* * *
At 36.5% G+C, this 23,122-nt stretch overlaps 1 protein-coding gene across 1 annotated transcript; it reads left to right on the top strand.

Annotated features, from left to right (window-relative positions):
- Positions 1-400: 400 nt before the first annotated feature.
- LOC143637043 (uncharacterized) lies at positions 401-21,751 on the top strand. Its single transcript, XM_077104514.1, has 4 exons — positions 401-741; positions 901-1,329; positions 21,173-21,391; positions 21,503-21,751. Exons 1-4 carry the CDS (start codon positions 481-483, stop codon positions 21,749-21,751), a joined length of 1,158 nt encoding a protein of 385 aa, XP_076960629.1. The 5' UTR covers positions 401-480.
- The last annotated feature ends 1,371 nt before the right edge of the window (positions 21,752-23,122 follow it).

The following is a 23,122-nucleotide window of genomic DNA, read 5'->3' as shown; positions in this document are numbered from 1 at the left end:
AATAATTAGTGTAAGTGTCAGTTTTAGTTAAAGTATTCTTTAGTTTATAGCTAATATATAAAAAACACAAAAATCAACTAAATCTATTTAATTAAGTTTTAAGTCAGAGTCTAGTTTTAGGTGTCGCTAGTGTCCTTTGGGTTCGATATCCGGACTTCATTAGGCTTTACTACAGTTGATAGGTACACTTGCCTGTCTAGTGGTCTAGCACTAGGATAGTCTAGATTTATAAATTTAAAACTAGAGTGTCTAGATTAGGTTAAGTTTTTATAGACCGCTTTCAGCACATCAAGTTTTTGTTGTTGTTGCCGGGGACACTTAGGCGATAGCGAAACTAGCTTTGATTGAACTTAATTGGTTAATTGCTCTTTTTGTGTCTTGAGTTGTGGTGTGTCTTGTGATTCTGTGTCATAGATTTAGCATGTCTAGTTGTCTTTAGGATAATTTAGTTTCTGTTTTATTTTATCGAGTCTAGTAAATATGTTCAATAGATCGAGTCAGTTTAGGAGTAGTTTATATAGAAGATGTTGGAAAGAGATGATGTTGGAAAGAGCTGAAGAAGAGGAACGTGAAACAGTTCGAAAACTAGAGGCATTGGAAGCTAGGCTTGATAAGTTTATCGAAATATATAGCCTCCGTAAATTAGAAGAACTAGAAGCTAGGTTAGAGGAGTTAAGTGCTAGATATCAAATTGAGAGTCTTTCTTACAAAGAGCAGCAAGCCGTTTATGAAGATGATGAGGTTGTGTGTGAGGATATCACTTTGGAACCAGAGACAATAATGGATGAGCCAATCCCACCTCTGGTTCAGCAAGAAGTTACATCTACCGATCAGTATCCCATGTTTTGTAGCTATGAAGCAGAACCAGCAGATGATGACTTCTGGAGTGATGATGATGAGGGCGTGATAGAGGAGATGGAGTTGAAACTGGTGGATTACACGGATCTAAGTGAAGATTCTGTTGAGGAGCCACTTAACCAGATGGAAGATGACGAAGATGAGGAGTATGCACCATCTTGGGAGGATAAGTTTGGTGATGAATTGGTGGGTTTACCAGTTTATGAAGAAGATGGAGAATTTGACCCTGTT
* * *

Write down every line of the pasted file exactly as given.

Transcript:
At 36.5% G+C, this 23,122-nt stretch overlaps 1 protein-coding gene across 1 annotated transcript; it reads left to right on the top strand.

Annotated features, from left to right (window-relative positions):
- Positions 1-400: 400 nt before the first annotated feature.
- LOC143637043 (uncharacterized) lies at positions 401-21,751 on the top strand. Its single transcript, XM_077104514.1, has 4 exons — positions 401-741; positions 901-1,329; positions 21,173-21,391; positions 21,503-21,751. Exons 1-4 carry the CDS (start codon positions 481-483, stop codon positions 21,749-21,751), a joined length of 1,158 nt encoding a protein of 385 aa, XP_076960629.1. The 5' UTR covers positions 401-480.
- The last annotated feature ends 1,371 nt before the right edge of the window (positions 21,752-23,122 follow it).

The following is a 23,122-nucleotide window of genomic DNA, read 5'->3' as shown; positions in this document are numbered from 1 at the left end:
AATAATTAGTGTAAGTGTCAGTTTTAGTTAAAGTATTCTTTAGTTTATAGCTAATATATAAAAAACACAAAAATCAACTAAATCTATTTAATTAAGTTTTAAGTCAGAGTCTAGTTTTAGGTGTCGCTAGTGTCCTTTGGGTTCGATATCCGGACTTCATTAGGCTTTACTACAGTTGATAGGTACACTTGCCTGTCTAGTGGTCTAGCACTAGGATAGTCTAGATTTATAAATTTAAAACTAGAGTGTCTAGATTAGGTTAAGTTTTTATAGACCGCTTTCAGCACATCAAGTTTTTGTTGTTGTTGCCGGGGACACTTAGGCGATAGCGAAACTAGCTTTGATTGAACTTAATTGGTTAATTGCTCTTTTTGTGTCTTGAGTTGTGGTGTGTCTTGTGATTCTGTGTCATAGATTTAGCATGTCTAGTTGTCTTTAGGATAATTTAGTTTCTGTTTTATTTTATCGAGTCTAGTAAATATGTTCAATAGATCGAGTCAGTTTAGGAGTAGTTTATATAGAAGATGTTGGAAAGAGATGATGTTGGAAAGAGCTGAAGAAGAGGAACGTGAAACAGTTCGAAAACTAGAGGCATTGGAAGCTAGGCTTGATAAGTTTATCGAAATATATAGCCTCCGTAAATTAGAAGAACTAGAAGCTAGGTTAGAGGAGTTAAGTGCTAGATATCAAATTGAGAGTCTTTCTTACAAAGAGCAGCAAGCCGTTTATGAAGATGATGAGGTTGTGTGTGAGGATATCACTTTGGAACCAGAGACAATAATGGATGAGCCAATCCCACCTCTGGTTCAGCAAGAAGTTACATCTACCGATCAGTATCCCATGTTTTGTAGCTATGAAGCAGAACCAGCAGATGATGACTTCTGGAGTGATGATGATGAGGGCGTGATAGAGGAGATGGAGTTGAAACTGGTGGATTACACGGATCTAAGTGAAGATTCTGTTGAGGAGCCACTTAACCAGATGGAAGATGACGAAGATGAGGAGTATGCACCATCTTGGGAGGATAAGTTTGGTGATGAATTGGTGGGTTTACCAGTTTATGAAGAAGATGGAGAATTTGACCCTGTT